Wise leaders are often repulsed by the idea of a ministry or organizational silo. A silo is, by definition, “a system or department that is isolated from others.”
Silos can cause ministries or organizations to move in a plethora of disparate directions. Thus, a silo sucks funding from the overall mission, causes confusion as to what is really important, and diffuses the impact of the ministry or organization. A local church filled with silos does not feel like one church but rather a disconnected collection of sub-ministries with their own visions and missions.
Silos are always led by silo leaders—always. Silo leaders are rightly passionate about their department but not nearly passionate enough about the overall health of the church or organization. In fact, they foolishly fail to realize that their silo cannot exist apart from the whole.
But do you know if you have a silo leader? Here are ten warning signs:
- The leader views the people he/she serves alongside as “my people.”
- The leader can recite what is currently most important to his/her area but not what is most important to the overall ministry/organization.
- The leader makes lots of statements but never asks questions to learn from peers.
- The leader fails to connect the people in his/her department to the mission of the entire organization/church.
- The leader fails to attach his/her department to overarching initiatives.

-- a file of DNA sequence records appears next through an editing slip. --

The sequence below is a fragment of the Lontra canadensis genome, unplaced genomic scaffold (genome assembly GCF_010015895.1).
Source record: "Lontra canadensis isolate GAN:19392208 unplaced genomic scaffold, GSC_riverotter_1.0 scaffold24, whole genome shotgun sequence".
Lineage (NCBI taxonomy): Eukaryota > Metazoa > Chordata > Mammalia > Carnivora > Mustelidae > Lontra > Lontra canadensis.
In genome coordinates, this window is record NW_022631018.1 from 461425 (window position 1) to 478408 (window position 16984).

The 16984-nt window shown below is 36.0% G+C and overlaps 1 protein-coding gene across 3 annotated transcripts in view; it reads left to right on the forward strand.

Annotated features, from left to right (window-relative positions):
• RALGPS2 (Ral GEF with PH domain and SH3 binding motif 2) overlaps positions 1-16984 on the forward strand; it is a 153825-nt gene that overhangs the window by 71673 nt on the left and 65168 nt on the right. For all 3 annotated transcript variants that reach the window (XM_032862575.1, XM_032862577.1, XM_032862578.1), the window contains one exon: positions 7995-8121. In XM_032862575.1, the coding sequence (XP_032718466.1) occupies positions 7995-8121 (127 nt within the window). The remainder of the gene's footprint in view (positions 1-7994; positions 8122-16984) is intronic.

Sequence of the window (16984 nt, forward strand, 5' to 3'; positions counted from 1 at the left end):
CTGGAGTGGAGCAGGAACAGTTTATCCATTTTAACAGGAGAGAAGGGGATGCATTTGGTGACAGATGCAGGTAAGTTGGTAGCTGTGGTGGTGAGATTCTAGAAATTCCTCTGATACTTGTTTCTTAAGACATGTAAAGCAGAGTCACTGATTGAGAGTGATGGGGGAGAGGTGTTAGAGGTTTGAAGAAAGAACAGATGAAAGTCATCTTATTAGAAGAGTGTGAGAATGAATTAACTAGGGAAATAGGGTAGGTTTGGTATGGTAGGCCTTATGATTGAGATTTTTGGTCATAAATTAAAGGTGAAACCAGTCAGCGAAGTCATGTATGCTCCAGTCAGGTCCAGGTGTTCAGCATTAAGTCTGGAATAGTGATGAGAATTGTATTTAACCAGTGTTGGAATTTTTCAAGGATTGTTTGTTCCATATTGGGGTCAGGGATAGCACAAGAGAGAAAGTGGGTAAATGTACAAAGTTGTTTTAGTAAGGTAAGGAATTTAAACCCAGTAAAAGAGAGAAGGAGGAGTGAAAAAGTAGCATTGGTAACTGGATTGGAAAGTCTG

- Instead of jumping on board with energy created from overall initiatives, the leader works hard to create his/her own energy around his/her own plans.
- The leader fails to see how his/her sub-plans take resources and energy away from the overall organization/church.
- The leader cannot speak with knowledge about another department.
- The leader only helps other leaders and departments when asked, never on his/her own initiative, and then only minimally so as to look like “a team player.”
- The leader asks, “How does this impact my area?” before asking, “How does this impact us as a whole?”
Silos can rob a ministry or organization of what it could be—a unified team moving together in one direction. Silos do not exist without silo leaders, and the first step in addressing the heart of silo leader is recognizing that you have one.